If you're tired after 3 weeks of dealing with her, you need to figure out alternate arrangements. First, I'd get her evaluated to see what exactly you're dealing with. Is she suffering cognitive impairment? What level of care does she require? 24/7? Then you go from there. Back home with caregivers or is your brother willing to stay with her all the time? Falls happen NO MATTER where an elder lives, by the way, even with safety measures in place. My mother has fallen 69x and it's been nobody's fault but her own. She does things 'her way' which means she takes NO precautions, pays NO attention, and would fall if she lived in a padded room! She lives in Memory Care now, where it's like a fortress, but she's taken 9 falls in the past 2 weeks alone.

Figure out what's best for mom AND for you. If you don't want to house her (and I wouldn't either), then figure out what Plan B is here, asap.

Good luck & Godspeed!

Helpful Answer (4)


Mar 30, 2021

Oh boy, this is hard on all of you.

I am so sorry that you are struggling with this. Of course, you are tired. Caregiving is extremely exhausting.

I am quite sure that your brother was tired too.

Her falls are concerning. Falls are dangerous. I found it terrifying every time my mom fell. As you know, injuries can happen in falls.

Your mom wants to live in her own home. Your brother sounds as if he has already burned out.

Your brother is concerned about the house.

You are having difficulty caring for your mom. She’s blind and needs assistance with everything. She has injuries from her falls.

Have you called anyone to help, such as Council on Aging in your area?

Or perhaps someone that aids the blind population in your area. Do you live in a large city or metro area or a small town?

Your mom needs to have an assessment done on her needs.

She may need to move into a facility. You aren’t abandoning her if you place her in a facility. You can visit and you will be able to sleep at night.

Best wishes to you and your family.

Helpful Answer (3)


Mar 30, 2021

Mom is blind and needs help going to the bathroom or anywhere really, and my brother doesn't help her do those things. He will let her sit in wet pants for hours and she gets uti"s a lot. She is also diabetic and needs proper meals that she doesn't get there. They have lived together all his life and he is tired of it all really. I'm in the process of getting poa but her and my brothers' names are on the title of the house and he's afraid Medicaid will take it from him so he won't apply for it. I've talked to a lawyer about a quick deed to get Mom's name off the title so I can apply for Medicaid for her. She has a lot of other medical problems that the family feels I can address better. But I don't want to feel stuck I want to enjoy her last years with her. People tell me I have to let go of the little things, that maybe I'm trying too hard to do it all.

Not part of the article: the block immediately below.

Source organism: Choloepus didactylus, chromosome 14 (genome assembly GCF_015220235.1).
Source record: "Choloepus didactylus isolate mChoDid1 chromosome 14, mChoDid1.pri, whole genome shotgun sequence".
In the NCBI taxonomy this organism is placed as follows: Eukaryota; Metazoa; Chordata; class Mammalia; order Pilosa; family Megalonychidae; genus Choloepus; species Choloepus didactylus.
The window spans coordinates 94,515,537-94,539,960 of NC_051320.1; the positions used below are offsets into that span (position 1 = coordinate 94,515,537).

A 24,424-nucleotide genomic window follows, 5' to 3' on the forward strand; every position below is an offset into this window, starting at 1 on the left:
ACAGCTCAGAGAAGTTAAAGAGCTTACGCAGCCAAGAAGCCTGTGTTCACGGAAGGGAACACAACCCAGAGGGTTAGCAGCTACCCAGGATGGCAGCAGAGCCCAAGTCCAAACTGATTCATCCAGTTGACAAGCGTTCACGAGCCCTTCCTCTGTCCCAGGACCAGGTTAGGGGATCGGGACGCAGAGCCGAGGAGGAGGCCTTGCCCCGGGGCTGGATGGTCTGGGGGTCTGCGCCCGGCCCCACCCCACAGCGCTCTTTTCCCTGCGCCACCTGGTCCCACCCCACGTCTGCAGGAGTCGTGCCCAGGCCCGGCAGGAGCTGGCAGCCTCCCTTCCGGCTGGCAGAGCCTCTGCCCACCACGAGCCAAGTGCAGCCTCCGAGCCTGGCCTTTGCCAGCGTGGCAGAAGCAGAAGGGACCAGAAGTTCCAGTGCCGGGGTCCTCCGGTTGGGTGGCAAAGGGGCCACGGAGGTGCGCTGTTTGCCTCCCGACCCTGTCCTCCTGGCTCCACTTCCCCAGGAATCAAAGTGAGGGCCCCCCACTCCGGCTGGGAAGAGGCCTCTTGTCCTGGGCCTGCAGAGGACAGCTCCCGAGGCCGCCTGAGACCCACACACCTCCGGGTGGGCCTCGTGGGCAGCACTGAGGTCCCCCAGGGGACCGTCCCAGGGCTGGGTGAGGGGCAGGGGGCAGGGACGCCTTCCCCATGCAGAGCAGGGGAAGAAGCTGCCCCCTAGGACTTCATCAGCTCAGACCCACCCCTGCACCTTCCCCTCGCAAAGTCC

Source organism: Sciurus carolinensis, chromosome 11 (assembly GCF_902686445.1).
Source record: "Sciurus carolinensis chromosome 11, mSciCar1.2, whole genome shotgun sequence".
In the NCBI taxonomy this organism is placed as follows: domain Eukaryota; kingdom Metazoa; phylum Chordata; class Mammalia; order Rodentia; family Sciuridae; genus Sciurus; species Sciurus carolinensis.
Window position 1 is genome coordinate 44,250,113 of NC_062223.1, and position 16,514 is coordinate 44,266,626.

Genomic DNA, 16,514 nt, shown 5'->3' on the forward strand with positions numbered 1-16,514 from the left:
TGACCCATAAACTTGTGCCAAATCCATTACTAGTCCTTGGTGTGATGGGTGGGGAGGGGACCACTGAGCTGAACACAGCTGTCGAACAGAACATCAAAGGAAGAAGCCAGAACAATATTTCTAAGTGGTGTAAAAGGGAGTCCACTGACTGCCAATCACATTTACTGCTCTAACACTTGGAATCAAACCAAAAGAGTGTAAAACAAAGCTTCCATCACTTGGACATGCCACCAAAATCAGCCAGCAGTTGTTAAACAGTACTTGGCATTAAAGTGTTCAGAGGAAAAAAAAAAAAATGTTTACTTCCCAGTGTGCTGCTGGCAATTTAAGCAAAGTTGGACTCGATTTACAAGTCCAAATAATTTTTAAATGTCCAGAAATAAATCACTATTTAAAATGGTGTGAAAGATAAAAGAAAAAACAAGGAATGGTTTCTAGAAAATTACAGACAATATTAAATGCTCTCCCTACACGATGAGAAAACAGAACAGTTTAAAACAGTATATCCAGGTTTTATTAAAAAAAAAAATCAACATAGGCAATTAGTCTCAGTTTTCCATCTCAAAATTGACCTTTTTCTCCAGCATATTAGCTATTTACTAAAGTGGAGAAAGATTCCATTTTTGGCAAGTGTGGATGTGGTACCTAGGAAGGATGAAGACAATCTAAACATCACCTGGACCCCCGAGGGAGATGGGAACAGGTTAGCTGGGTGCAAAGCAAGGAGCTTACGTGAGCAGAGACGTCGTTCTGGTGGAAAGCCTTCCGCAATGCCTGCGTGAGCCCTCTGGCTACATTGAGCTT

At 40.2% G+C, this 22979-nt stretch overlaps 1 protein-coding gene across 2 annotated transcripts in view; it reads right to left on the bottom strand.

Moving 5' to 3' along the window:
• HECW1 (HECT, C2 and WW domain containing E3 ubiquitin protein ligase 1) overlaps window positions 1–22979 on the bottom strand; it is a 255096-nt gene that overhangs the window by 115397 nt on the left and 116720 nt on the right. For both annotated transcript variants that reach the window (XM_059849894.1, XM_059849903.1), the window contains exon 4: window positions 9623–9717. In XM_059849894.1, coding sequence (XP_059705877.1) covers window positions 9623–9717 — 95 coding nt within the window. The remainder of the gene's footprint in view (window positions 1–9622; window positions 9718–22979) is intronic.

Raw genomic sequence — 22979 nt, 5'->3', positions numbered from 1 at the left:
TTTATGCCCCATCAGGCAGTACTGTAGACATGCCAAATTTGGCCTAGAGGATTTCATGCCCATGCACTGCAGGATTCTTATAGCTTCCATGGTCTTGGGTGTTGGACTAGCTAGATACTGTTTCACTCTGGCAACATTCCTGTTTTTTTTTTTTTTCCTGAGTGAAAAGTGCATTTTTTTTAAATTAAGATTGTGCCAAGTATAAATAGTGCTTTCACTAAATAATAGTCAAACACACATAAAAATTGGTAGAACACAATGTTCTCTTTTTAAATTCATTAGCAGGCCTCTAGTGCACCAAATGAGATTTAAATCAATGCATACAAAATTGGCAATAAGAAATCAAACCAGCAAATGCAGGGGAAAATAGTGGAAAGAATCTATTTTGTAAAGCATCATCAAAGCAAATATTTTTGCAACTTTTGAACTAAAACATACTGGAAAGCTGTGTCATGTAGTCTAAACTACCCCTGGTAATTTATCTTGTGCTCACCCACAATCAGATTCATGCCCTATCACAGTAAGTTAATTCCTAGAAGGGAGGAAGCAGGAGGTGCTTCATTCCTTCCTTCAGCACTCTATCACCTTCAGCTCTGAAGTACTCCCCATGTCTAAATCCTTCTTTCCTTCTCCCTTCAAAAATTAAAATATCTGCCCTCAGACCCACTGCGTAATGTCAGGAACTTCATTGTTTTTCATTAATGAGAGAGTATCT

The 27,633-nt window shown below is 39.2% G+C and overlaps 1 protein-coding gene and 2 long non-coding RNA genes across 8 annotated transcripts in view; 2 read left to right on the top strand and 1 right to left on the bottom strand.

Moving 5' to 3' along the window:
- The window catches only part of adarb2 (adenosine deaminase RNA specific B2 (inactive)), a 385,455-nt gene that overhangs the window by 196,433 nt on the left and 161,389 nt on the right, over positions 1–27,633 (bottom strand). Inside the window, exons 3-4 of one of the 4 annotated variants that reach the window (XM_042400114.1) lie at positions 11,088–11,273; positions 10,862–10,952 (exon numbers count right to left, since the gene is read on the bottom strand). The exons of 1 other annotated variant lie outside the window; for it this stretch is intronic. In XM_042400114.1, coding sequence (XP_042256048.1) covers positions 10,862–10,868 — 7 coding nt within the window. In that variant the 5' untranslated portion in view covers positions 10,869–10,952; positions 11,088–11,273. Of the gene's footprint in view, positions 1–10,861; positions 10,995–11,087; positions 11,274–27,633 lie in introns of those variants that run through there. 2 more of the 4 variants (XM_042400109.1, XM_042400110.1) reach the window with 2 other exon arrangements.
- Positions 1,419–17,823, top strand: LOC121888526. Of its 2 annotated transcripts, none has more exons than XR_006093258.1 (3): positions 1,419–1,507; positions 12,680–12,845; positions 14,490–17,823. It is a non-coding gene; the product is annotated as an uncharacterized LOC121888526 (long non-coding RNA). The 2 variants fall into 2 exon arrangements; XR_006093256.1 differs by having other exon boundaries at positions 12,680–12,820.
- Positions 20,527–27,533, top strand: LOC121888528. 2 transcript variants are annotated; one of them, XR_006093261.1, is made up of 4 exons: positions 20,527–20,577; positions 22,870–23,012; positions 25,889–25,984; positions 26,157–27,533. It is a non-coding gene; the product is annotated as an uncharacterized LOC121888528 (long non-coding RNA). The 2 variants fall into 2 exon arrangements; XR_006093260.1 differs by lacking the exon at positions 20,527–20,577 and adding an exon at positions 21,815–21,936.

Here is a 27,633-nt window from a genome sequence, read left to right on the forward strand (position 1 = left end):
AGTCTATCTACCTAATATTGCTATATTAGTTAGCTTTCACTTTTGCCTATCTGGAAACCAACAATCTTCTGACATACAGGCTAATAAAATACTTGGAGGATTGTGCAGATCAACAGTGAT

Helpful Answer (2)


Mar 30, 2021

Who is her PoA? Has she ever had a test or diagnosis of cognitive impairment or memory loss? As BarbBrooklyn noted, if she is mentally competent she can go live where she wants. But "she doesn't get it" which is probably one sign that she has cognitive decline. One condition of her living with anyone should be for her housemate to also be her PoA. Without a PoA and an inevitable medical crisis highly likely in her future (or cognitive), it would take someone with legal guardianship to manage her affairs. If she doesn't have the funds for a facility you can help her apply for Medicaid. That is another separate discussion. For now please clarify if anyone has PoA for her and if she's ever been diagnosed so that the responders can give you appropriate suggestions. Thanks.

Helpful Answer (1)


It is necessary for your brother to back you up and reinforce the importance of your mother cooperating with your care plan.

Helpful Answer (1)


Your mother is suffering from not only physical pain but mental pain in realizing her everyday, normal life is over. She has lost her independence and her home, others are controlling her life. No wonder she is disagreeable. While I and others see what you are doing as heroic care by taking your mom into your home, she sees it as a pretty bad event in her life. She is taking it out on you; you don't deserve that, but you are the handiest person. I am sorry you are going through this. What I said may not help, but I am hoping your love for your mother is not destroyed by this, and maybe letting her know you understand her perspective might help her not see you as the bad guy.

Bruce Webb is a Senior Real Estate Specialist (SRES) and has an extensive network of senior-related referrals.